When a crowd of people took the Bastille, the hulking prison in eastern Paris symbolizing the power of the monarchy, on July 14, 1789, they launched the French Revolution. This explains why popular demonstrations on behalf of the revolutionary ideals of 1789 — liberty, equality and fraternity — most often conclude at the towering column on the site where the prison had formerly stood.
On the eve of this year’s Bastille Day, the neighborhood hosted a different kind of siege. Was it a re-enactment of the taking of the prison? Or was there a holiday sale at a local department store? Unhappily, it was neither; instead, a crowd stormed the Synagogue Don Isaac Abravanel on the Rue de la Roquette. Rather than framing the flare of fireworks and the singing of “ La Marseillaise ,” Paris became the stage for clouds of tear gas and for the chanting of “Death to the Jews.”
Let us forgive those observers who assumed that, rather than attending the celebration of the universal values of 1789, they had witnessed the commemoration of their demise.
The confrontation outside the synagogue was, depending on one’s perspective, either the logical climax or a lamentable sideshow to a protest march that had begun at nearby Place de la République a few hours earlier. According to police estimates, the demonstration numbered about 7,000 participants — many were young women with head veils. They had taken to the gray and damp streets to announce their solidarity with the Palestinians of Gaza, as well as to denounce Israel’s military strikes. Walking behind a lead banner that declared “Full Support for the Struggle of the Palestinians,” the demonstrators were peaceful, if partisan. The air resonated with the choruses of “We are all Palestinians” — a tragic riff on the 1968 slogan “We are all German Jews” — as well as “ Allahu Akbar” (God is great).As for chants condemning Hamas for the hundreds of rockets it had lobbed into Israel before the government finally responded, there were none. Nor, for that matter, have there been any demonstrations offering total support to the brutalized people of Syria, whose government has massacred untold thousands of children and women.
But violence, ultimately, was not wanting. When the marchers reached the Bastille, about 200 young men peeled off and surged along the narrow streets toward the Abravanel synagogue. Named after the Portuguese philosopher who tried to prevent the 1492 expulsion of Jews from Spain, the synagogue was host that same day to a special prayer service dedicated to peace in the Middle East. But instead, the war in the Middle East came to Paris. The rampaging youths, many shouting “Death to the Jews,” swarmed outside the barred gates of the synagogue. Inside, congregants and guests — numbers range from 200 to 400 — quite suddenly found themselves prisoners.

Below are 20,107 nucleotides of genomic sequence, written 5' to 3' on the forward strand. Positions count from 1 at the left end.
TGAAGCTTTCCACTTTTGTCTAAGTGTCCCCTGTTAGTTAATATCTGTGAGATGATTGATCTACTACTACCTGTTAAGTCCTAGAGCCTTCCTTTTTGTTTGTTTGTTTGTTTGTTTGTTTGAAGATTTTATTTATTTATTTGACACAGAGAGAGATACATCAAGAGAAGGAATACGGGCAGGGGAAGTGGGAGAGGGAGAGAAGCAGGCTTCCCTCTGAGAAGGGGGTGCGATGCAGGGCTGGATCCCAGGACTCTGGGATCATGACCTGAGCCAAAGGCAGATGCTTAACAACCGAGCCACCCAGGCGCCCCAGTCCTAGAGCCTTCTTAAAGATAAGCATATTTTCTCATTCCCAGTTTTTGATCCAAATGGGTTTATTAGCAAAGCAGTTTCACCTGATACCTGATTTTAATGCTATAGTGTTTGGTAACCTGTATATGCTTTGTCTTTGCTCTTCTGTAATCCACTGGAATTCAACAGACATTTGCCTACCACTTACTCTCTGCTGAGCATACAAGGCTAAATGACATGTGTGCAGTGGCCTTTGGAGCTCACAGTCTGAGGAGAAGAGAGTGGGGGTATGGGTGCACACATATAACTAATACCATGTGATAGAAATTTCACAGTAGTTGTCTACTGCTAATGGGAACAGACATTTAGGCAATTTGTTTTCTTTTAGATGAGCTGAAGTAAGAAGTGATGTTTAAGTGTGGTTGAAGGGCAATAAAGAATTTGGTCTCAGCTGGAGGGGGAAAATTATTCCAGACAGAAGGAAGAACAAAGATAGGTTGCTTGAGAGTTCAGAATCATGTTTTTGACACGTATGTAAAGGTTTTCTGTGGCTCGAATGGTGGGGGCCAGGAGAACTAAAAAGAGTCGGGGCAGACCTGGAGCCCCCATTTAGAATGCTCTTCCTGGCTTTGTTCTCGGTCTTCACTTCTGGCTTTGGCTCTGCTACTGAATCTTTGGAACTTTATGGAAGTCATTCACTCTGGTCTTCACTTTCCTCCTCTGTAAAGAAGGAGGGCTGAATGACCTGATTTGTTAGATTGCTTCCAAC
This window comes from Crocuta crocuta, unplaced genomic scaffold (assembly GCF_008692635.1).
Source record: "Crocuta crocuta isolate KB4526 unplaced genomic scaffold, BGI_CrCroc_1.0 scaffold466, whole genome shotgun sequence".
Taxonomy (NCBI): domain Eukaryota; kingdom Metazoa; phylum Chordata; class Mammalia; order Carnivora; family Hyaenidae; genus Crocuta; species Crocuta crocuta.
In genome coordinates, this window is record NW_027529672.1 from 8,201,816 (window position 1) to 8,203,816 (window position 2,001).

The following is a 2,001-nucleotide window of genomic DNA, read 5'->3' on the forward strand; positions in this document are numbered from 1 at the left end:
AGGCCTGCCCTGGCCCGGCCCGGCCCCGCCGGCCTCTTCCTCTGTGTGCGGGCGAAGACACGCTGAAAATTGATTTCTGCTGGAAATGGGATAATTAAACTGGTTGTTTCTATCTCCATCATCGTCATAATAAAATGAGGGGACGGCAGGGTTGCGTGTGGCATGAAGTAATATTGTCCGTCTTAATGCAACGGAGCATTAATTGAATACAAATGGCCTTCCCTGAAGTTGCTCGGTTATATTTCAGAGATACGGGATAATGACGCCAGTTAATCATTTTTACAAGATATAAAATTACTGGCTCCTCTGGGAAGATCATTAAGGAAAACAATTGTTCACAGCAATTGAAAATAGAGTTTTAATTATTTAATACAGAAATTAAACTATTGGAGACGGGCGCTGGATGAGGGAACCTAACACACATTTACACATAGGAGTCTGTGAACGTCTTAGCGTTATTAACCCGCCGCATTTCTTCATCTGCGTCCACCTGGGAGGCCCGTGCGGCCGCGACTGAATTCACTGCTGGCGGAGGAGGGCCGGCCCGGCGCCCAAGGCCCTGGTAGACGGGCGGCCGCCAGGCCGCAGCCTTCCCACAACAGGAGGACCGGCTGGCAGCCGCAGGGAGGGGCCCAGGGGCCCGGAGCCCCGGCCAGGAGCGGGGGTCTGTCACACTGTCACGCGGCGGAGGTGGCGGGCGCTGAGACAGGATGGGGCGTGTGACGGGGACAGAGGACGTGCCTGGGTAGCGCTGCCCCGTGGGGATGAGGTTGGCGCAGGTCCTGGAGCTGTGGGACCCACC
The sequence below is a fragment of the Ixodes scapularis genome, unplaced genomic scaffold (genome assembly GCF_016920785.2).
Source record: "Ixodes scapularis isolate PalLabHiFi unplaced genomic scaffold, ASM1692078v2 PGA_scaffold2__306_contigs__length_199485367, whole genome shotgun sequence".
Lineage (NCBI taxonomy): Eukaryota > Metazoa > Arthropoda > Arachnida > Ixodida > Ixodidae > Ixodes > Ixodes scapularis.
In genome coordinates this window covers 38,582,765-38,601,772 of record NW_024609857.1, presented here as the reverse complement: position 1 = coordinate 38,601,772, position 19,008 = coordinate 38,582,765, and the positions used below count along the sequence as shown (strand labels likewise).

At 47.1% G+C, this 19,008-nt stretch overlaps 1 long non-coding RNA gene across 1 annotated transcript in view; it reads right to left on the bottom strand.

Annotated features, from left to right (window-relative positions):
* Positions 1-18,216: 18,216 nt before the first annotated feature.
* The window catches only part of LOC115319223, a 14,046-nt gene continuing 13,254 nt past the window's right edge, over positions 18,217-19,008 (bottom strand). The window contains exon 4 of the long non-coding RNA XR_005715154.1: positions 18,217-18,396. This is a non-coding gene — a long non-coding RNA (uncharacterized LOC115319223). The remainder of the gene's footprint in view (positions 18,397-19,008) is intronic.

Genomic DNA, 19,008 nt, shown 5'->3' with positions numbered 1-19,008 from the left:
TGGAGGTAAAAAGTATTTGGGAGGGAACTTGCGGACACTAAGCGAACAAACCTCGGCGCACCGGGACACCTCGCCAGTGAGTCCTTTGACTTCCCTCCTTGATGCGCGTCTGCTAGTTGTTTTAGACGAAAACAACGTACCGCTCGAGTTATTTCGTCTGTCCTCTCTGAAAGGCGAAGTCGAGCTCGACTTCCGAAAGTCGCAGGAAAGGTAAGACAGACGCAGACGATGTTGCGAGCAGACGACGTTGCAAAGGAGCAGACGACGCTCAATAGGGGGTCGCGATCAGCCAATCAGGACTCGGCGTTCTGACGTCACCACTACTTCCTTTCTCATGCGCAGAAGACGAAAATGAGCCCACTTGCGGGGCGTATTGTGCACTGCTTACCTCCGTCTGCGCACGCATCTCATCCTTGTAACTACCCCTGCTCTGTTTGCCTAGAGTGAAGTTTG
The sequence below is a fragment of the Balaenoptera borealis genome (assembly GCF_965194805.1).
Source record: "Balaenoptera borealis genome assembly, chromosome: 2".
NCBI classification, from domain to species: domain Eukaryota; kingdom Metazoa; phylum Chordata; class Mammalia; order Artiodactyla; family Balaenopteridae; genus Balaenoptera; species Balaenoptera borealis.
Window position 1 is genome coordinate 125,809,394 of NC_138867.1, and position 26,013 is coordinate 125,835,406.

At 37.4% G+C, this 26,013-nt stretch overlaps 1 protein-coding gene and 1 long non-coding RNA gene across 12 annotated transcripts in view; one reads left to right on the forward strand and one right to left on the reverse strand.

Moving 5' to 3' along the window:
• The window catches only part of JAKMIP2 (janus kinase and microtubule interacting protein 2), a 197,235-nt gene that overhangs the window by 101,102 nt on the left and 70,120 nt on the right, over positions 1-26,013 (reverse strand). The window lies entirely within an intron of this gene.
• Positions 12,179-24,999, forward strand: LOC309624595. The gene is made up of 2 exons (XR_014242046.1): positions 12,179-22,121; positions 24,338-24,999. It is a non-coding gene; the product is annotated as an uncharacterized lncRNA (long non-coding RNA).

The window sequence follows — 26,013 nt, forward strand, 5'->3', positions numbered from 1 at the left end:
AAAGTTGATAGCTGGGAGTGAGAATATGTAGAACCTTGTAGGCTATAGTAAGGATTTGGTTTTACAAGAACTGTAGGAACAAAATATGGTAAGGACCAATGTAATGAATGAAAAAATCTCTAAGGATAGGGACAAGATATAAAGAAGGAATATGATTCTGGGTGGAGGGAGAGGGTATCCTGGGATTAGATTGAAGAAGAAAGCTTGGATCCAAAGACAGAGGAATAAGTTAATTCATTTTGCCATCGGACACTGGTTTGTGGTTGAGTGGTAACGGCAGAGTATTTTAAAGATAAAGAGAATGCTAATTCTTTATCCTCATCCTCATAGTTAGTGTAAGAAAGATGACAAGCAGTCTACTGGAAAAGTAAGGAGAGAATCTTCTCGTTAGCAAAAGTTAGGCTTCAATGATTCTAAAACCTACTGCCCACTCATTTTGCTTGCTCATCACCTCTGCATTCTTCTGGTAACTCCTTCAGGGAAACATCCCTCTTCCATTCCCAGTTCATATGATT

Only several hours later — a period that saw repeated confrontations between pro-Palestinian demonstrators and members of the Jewish Defense League — did the CRS (the riot police) arrive, permitting those sheltering inside the synagogue to leave.
Official denunciations of the violence were as rapid as they were predictable. During the traditional July 14 interview, President François Hollande condemned the near-riot: “One cannot make use of anti-Semitism because there’s a conflict between Israel and Palestine.” An odd phrase: Are there, after all, other and more legitimate uses of anti-Semitism? Hollande sought to clarify: “The Israeli-Palestinian conflict cannot be imported.” Prime Minister Manuel Valls echoed Hollande’s declaration: “France will never tolerate the importation onto its soil of the Israeli-Palestinian conflict.”
These sentiments are noble, but empty. This conflict was exported to France years ago: We need look no further than the 1990s and the wave of terrorist bombings in Paris, no closer than 2012 and Mohamed Merah’s reign of terror in Toulouse, to remind ourselves of this regrettable fact. Far from being a net importer of Middle East violence, France has in fact begun to balance this dreary deficit by becoming Europe’s most important exporter of Islamist violence. French officials estimate that several hundred French citizens have gone to Syria to fight alongside radical Islamic groups.
The question for France is not how to prevent the “importation” of the Middle East to its soil, but instead how to discourage that importation from taking root. The head of CRIF, the umbrella organization for Jewish institutions in France, Roger Cukierman, has demanded that the government outlaw pro-Palestinian demonstrations. Yet such efforts, as the government’s crackdown on the openly anti-Semitic comic Dieudonné last year revealed, are not only legally dubious, but also politically nearsighted. In a recent interview, the new chief rabbi, Haim Korsia, insisted that Jews still have a future in France. But such a future remains desirable only if the French Republic remains fully committed to its increasingly embattled republican ideals.
Robert Zaretsky is a professor of history at The Honors College at the University of Houston and the author of “A Life Worth Living: Albert Camus and the Quest for Meaning” (Harvard University, 2013).